Maintaining Wellness: Staying Healthy Requires Regular Care
It’s important to review your financial plan regularly—or immediately in the wake of a significant life event such as marriage, birth of a child, a health event, death of a family member, divorce, or changes in your practice.
Once each year, review your roadmap, including:
• Investment Planning: Make sure your asset allocation is still appropriate given your risk tolerance and goals and rebalance or change your portfolio if necessary.
• Retirement Planning: The retirement landscape is changing. Americans are living longer, which means they will require a larger pool of assets to support themselves during the 20 or 30 years of retirement. Use a retirement planning tool or meet with your advisor to be sure you are on track.
• Insurance Planning: Review existing coverages and identify any uncovered risks, including health, disability, life, personal liability, business insurance, and long term care insurance.
• Estate Planning: It is critical to have a plan in place so that you have control over how your assets are distributed at your death and who is given authority to make medical and financial decisions on your behalf in the event of your incapacity. By planning ahead, you can also reduce taxes on what you leave behind and minimize the chances of unpleasant and costly family legal battles. Once your plan is developed, it is important to regularly review beneficiaries, trustees, health care representatives, and guardians.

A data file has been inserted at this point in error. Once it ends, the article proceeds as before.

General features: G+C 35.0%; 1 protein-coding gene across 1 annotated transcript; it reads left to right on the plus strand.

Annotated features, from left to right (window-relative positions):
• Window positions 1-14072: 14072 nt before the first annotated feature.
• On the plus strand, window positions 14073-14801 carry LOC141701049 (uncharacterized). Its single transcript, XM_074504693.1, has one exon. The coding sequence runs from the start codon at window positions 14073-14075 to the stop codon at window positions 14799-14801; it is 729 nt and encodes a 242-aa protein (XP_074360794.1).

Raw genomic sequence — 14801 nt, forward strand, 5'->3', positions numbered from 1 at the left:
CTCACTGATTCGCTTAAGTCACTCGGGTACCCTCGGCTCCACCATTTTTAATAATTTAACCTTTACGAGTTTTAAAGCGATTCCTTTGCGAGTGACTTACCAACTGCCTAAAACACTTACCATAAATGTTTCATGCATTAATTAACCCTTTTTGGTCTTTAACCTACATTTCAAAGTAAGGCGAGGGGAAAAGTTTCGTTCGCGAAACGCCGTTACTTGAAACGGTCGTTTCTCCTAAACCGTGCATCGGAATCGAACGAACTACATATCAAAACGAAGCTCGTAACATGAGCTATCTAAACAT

• Tax Planning: It is important to ensure your tax plan is coordinated with your investment and estate plans.
• Lifestyle Planning: Revisit your goals for your housing, activities, and business including succession planning and multi-generational planning.
As your life and practice evolve, you will encounter issues that call for specific financial actions. Some of the most common topics include:
• Planning for your Long-Term Care: How will you pay for additional care that you or your spouse may need as you age? Will you purchase insurance or self-insure?
• Housing: Upsizing, downsizing, second homes. Buy or rent? Choosing the right financing.
• Multi-Generational Financial Planning: Work with your parents to make sure they are making adequate plans for their later years. Speak with your children to ensure they are working toward financial independence and intelligence. https://www.obrienwp.com/families-and-money/
Four Key Takeaways
Paving a path to financial security requires time and effort—two commodities in short supply for busy physicians. In a study performed by Vanguard, they determined that making smart decisions can add up to 3 percent to a portfolio’s return. This could add many to the longevity of your portfolio and set you up for long-term success. Starting early is ideal, but it is never too late to begin.
Here is a summary of the most important steps to managing your financial health:
• Begin planning or, at a minimum, saving early. Understand the retirement options that are available to you.
• Cover your risks: business, life, and disability.
• Review your roadmap periodically and after all major life events.
• Coordinate your investment, retirement, tax and estate plans to ensure desired results.
Lis Zimmerman CFP, CASL, CRPC, is a Principal and Director of Financial Planning at O’Brien Wealth Partners in Boston, Mass. She works with many people, particularly doctors, to guide them on the path to financial security. She has a particular passion for retirement planning and shepherding the many decisions this process entails.